Discounts & Cheap Routes
Eki-net is run by JR and often offers seasonal discounts on various shinkansen lines and regions, generally ranging from 10-30% off. The site is in all Japanese and you need to make an account in order to order tickets, but if you can manage the hassle, it cam definitely be worth it.
Air Travel Tips
Japan Travel Websites
Japan-Guide.com is one of the leading websites relating to travel within Japan, offering extremely in-depth information about tourism sites and activities, transportation, and more.
Japan Travel also offers an abundance of information about exploring Japan. While the interface isn’t quite as easy to navigate as Japan-Guide, it offers incentives for locals to blog about off-the-beaten-path activities and locations, so you can find many things to do that aren’t written in any other travel guide.
Wikitravel is a sister site of Wikipedia offering a variety of information when traveling within and outside Japan.
You’ll Never Pack Your Suitcase the Same Way Again After Witnessing This Simple Hack (Definitely check this out for trips requiring 1 week+ of outfits!)
Tips from Tochigi JETs
Get to the airport early so you can sign up for automated re-entry for international trips! Although as long as you have your zairyuu card with you (as you always should), immigration isn’t normally much of a problem as there is a special line for foreign residents in immigration, but you never know! This service is available at major international airports in Japan (including Narita and Haneda), although be aware that they close pretty early for our area (around 4-5 pm), and you must register before you go through the departure examination. More detailed information here. (Kelsey)
Map and mark where you want to go. Before going on a big trip I make a list of places I want to visit, usually more than I can actually see. I then go onto google maps and star all these locations. If the city allows it, I then download an offline map of those areas. If offline maps are not available in the area, I take screenshots of each location with street names or other nearby locations to help taxi drivers. Knowing nearest train stations or bus stops also could save you a lot of time in the future. (Dale)
Investigate and know taxi fares. In many countries, particularly in East Asia, taxi drivers try to take advantage of tourists. Knowing the basic fare of a city will help you negotiate your taxi fare. Always ask for a meter fare unless you are good at haggling. Many East Asian countries use haggling in nearly every transaction, including taxis. Know what you’re paying before getting into the taxi. If you google search for taxi fare estimators, you can get a rough estimate of costs from Point A to Point B. (Dale)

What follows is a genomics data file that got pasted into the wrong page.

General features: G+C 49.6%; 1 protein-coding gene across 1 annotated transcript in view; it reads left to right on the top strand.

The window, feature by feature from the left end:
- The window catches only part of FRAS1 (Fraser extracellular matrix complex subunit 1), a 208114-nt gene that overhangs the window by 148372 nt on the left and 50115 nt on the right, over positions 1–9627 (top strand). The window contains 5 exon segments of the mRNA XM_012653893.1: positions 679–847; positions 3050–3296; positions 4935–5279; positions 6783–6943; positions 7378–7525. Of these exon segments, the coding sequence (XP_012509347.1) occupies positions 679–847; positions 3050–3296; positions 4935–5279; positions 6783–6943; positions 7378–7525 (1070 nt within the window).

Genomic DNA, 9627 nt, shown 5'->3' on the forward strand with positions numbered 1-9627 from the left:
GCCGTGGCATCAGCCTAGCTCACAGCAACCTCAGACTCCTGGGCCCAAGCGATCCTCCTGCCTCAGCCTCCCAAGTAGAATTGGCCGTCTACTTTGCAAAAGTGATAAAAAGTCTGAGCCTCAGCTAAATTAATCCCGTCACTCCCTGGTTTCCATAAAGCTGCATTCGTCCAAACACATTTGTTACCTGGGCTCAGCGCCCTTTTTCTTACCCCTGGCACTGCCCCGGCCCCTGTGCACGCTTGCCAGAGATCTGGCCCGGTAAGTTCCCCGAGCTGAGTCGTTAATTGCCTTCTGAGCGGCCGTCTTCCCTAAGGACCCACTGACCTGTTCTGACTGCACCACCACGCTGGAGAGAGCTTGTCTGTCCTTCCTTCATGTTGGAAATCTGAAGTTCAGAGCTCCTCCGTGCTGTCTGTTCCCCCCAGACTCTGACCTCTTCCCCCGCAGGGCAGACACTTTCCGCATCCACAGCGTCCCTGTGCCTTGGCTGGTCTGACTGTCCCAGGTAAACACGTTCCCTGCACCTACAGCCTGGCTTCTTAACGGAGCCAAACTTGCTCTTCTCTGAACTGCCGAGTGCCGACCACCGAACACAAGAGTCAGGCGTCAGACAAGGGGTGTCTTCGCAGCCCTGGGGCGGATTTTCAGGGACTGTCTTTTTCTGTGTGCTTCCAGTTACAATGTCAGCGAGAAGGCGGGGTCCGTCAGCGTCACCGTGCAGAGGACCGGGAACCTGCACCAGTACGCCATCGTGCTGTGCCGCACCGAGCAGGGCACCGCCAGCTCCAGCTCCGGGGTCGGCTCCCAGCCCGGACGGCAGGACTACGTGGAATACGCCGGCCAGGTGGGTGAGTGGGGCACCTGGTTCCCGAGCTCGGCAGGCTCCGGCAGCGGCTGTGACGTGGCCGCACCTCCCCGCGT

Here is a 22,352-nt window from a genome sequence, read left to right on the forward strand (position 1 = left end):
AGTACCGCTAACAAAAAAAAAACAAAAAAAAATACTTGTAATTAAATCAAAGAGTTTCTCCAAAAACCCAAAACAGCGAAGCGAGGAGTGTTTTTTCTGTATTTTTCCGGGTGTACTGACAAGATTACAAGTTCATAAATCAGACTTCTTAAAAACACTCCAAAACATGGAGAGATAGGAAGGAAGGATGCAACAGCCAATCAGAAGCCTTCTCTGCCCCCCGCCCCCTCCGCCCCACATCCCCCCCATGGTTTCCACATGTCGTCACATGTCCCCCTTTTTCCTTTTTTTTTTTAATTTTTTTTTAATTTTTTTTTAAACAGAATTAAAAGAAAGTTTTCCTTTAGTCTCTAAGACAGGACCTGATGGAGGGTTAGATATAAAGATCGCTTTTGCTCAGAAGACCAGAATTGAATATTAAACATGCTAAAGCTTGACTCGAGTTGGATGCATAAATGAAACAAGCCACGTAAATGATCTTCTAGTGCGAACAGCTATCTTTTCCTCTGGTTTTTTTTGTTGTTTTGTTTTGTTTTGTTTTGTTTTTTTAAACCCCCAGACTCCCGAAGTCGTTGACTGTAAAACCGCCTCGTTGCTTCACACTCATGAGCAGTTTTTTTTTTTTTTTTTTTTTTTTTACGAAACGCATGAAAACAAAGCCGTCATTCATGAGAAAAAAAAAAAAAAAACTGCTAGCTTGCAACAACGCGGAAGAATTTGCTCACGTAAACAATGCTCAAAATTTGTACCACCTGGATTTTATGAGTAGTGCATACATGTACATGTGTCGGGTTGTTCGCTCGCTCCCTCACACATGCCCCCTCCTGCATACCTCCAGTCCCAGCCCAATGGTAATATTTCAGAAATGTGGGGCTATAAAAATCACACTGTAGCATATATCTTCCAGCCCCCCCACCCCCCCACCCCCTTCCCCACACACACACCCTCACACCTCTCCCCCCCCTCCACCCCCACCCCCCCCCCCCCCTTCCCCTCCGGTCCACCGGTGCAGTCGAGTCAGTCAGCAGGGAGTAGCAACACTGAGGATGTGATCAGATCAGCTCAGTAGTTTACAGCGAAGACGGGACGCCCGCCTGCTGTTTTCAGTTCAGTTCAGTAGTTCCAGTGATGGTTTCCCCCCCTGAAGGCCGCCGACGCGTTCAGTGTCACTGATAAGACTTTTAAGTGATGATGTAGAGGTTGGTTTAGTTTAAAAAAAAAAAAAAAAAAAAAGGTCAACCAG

When going to a country where haggling is a thing, you should review the process for that country before going. Knowing what to say and what to offer will save you a lot of money. Just remember the actual price for something is usually around 50-60% of what they are trying to sell it at. Be confident and if it’s too expensive, then walk away. Don’t let yourself to be strong armed into paying more for something you want. I have a general exception to this though. Many store/shop/stall keepers are rude, and just want to make the sale. These are the ones I negotiate hardest with. But from time to time you come across a shop keeper who is friendly, and wants to talk. These are ones I don’t haggle with so much. I am willing to pay a little more from a person who is friendly towards me. (Dale)
When traveling/sightseeing, shoes are very important. Make sure you bring a comfortable, sturdy, and previously worn in pair of shoes. Traveling you can do a lot of walking around, foot and knee pain can slow you down and could make things less enjoyable. (Dale)
Only taking a backpack or otherwise worried about space in your luggage/carry-on (especially during the winter when clothes take much a ton of space)? Make your last (return) day clothes a comfy shirt and sweatpants, and wear them as pajamas until then. (Kelsey)
I cannot stress this enough: drink lots and lots of water. Dehydration is extremely common while traveling, between the heat, general stress, and probably some drinking your body will be starved for water. Know your country though, most likely you will want to stick to bottle water or distilled water. Don’t let yourself become over extended. If you’re feeling sick (particularly in the summer/heat) stop, find a place to cool down and drink some water. (Dale)
Bring your student ID with you if you still have it. A lot of places will accept them even abroad to get you discounts, and oftentimes the expiration date is still a bit farther off in the future. (Even if it’s past the date, as long as it’s not in Japanese/whatever language, people often won’t pay attention to it anyway.) (Kelsey)